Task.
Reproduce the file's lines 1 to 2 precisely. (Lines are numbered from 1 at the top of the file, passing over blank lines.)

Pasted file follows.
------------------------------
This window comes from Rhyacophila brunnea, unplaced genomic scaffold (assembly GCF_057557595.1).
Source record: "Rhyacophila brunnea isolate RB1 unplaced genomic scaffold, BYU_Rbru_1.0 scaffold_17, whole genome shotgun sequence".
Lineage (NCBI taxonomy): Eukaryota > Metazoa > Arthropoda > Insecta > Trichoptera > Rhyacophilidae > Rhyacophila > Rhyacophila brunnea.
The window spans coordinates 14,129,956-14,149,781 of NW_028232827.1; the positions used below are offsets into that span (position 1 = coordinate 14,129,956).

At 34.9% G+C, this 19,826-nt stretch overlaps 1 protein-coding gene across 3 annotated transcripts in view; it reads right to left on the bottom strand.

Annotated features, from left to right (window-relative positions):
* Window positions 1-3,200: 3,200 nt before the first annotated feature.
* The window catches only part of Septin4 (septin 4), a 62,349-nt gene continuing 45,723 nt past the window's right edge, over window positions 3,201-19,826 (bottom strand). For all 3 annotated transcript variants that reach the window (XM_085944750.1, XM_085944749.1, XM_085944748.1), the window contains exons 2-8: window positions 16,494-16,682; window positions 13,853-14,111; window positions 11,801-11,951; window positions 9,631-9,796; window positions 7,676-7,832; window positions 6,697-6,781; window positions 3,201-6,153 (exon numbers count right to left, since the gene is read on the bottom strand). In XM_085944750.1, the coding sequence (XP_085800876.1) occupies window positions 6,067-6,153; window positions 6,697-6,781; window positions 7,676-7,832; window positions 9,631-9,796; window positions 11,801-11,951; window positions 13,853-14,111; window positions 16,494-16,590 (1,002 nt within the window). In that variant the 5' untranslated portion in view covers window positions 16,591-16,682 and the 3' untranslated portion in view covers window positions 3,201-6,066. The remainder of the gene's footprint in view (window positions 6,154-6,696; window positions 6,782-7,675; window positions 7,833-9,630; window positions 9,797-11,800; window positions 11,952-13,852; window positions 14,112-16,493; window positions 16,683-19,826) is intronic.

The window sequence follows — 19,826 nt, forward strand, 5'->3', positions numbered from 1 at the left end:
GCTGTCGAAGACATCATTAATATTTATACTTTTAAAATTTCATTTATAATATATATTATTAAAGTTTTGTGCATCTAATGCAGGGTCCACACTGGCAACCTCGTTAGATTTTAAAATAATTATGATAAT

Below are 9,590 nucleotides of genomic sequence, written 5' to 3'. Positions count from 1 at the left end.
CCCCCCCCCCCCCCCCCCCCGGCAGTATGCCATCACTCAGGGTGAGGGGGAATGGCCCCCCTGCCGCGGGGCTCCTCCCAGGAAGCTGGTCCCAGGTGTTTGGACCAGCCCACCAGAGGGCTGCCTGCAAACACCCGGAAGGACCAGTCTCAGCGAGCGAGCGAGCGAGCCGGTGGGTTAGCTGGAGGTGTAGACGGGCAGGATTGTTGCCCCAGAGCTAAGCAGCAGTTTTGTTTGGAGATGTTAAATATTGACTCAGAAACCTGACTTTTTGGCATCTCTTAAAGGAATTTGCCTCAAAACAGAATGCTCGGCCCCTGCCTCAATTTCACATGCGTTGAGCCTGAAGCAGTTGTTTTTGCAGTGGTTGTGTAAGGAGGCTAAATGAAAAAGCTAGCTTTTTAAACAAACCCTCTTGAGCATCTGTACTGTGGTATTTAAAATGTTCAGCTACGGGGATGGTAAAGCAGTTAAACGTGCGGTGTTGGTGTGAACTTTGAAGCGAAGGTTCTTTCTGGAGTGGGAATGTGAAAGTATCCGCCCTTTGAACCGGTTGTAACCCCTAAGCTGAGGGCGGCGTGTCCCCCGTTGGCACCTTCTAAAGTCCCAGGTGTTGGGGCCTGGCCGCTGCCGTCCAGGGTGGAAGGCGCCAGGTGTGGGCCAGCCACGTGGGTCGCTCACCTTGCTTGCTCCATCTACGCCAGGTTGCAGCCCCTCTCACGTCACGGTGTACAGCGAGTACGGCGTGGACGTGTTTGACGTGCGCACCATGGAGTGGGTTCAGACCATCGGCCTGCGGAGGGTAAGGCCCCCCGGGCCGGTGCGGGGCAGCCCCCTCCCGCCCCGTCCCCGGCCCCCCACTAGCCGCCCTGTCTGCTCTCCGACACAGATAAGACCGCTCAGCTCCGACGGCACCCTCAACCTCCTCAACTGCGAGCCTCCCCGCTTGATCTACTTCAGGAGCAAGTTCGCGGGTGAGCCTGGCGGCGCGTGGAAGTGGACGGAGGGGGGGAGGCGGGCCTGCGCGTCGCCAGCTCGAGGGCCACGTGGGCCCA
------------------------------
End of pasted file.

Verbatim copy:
This window comes from Rhyacophila brunnea, unplaced genomic scaffold (assembly GCF_057557595.1).
Source record: "Rhyacophila brunnea isolate RB1 unplaced genomic scaffold, BYU_Rbru_1.0 scaffold_17, whole genome shotgun sequence".